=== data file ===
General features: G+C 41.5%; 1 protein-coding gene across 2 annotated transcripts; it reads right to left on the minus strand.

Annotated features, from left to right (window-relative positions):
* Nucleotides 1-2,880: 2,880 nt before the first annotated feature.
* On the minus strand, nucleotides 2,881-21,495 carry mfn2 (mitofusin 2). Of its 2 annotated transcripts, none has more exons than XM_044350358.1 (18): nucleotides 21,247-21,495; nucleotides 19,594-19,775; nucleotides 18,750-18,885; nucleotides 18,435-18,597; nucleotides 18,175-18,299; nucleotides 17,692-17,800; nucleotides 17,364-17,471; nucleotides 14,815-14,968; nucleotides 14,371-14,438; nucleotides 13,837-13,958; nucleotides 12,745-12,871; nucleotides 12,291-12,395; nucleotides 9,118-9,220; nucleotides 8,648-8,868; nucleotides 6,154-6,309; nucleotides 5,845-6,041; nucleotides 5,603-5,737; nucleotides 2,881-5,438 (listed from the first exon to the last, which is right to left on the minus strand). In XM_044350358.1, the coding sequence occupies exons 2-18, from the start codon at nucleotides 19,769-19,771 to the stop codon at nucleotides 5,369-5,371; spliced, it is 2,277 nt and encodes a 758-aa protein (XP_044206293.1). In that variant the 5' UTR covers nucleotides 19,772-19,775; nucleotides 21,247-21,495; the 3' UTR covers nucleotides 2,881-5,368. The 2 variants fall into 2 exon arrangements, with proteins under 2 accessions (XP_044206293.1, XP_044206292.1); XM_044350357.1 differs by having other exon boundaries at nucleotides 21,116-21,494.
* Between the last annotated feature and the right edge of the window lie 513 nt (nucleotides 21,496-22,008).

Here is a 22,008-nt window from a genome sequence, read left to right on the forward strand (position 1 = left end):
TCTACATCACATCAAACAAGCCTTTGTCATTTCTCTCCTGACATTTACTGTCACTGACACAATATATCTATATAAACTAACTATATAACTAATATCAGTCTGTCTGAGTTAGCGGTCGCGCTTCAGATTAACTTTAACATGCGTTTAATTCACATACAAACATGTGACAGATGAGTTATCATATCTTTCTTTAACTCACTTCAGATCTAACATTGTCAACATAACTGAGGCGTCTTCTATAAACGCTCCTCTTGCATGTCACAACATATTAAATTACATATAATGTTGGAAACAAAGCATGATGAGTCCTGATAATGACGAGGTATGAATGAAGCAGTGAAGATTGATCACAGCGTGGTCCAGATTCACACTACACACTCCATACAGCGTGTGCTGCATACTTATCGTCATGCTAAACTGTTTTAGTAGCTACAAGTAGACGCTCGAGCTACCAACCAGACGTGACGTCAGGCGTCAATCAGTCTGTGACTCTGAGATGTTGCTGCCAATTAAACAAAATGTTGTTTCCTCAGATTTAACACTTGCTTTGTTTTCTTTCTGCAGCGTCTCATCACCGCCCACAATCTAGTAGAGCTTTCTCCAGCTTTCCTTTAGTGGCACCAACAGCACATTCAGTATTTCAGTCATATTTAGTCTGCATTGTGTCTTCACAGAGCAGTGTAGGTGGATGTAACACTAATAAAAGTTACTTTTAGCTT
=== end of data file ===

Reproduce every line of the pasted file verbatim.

General features: G+C 41.5%; 1 protein-coding gene across 2 annotated transcripts; it reads right to left on the minus strand.

Annotated features, from left to right (window-relative positions):
* Nucleotides 1-2,880: 2,880 nt before the first annotated feature.
* On the minus strand, nucleotides 2,881-21,495 carry mfn2 (mitofusin 2). Of its 2 annotated transcripts, none has more exons than XM_044350358.1 (18): nucleotides 21,247-21,495; nucleotides 19,594-19,775; nucleotides 18,750-18,885; nucleotides 18,435-18,597; nucleotides 18,175-18,299; nucleotides 17,692-17,800; nucleotides 17,364-17,471; nucleotides 14,815-14,968; nucleotides 14,371-14,438; nucleotides 13,837-13,958; nucleotides 12,745-12,871; nucleotides 12,291-12,395; nucleotides 9,118-9,220; nucleotides 8,648-8,868; nucleotides 6,154-6,309; nucleotides 5,845-6,041; nucleotides 5,603-5,737; nucleotides 2,881-5,438 (listed from the first exon to the last, which is right to left on the minus strand). In XM_044350358.1, the coding sequence occupies exons 2-18, from the start codon at nucleotides 19,769-19,771 to the stop codon at nucleotides 5,369-5,371; spliced, it is 2,277 nt and encodes a 758-aa protein (XP_044206293.1). In that variant the 5' UTR covers nucleotides 19,772-19,775; nucleotides 21,247-21,495; the 3' UTR covers nucleotides 2,881-5,368. The 2 variants fall into 2 exon arrangements, with proteins under 2 accessions (XP_044206293.1, XP_044206292.1); XM_044350357.1 differs by having other exon boundaries at nucleotides 21,116-21,494.
* Between the last annotated feature and the right edge of the window lie 513 nt (nucleotides 21,496-22,008).

Here is a 22,008-nt window from a genome sequence, read left to right on the forward strand (position 1 = left end):
TCTACATCACATCAAACAAGCCTTTGTCATTTCTCTCCTGACATTTACTGTCACTGACACAATATATCTATATAAACTAACTATATAACTAATATCAGTCTGTCTGAGTTAGCGGTCGCGCTTCAGATTAACTTTAACATGCGTTTAATTCACATACAAACATGTGACAGATGAGTTATCATATCTTTCTTTAACTCACTTCAGATCTAACATTGTCAACATAACTGAGGCGTCTTCTATAAACGCTCCTCTTGCATGTCACAACATATTAAATTACATATAATGTTGGAAACAAAGCATGATGAGTCCTGATAATGACGAGGTATGAATGAAGCAGTGAAGATTGATCACAGCGTGGTCCAGATTCACACTACACACTCCATACAGCGTGTGCTGCATACTTATCGTCATGCTAAACTGTTTTAGTAGCTACAAGTAGACGCTCGAGCTACCAACCAGACGTGACGTCAGGCGTCAATCAGTCTGTGACTCTGAGATGTTGCTGCCAATTAAACAAAATGTTGTTTCCTCAGATTTAACACTTGCTTTGTTTTCTTTCTGCAGCGTCTCATCACCGCCCACAATCTAGTAGAGCTTTCTCCAGCTTTCCTTTAGTGGCACCAACAGCACATTCAGTATTTCAGTCATATTTAGTCTGCATTGTGTCTTCACAGAGCAGTGTAGGTGGATGTAACACTAATAAAAGTTACTTTTAGCTT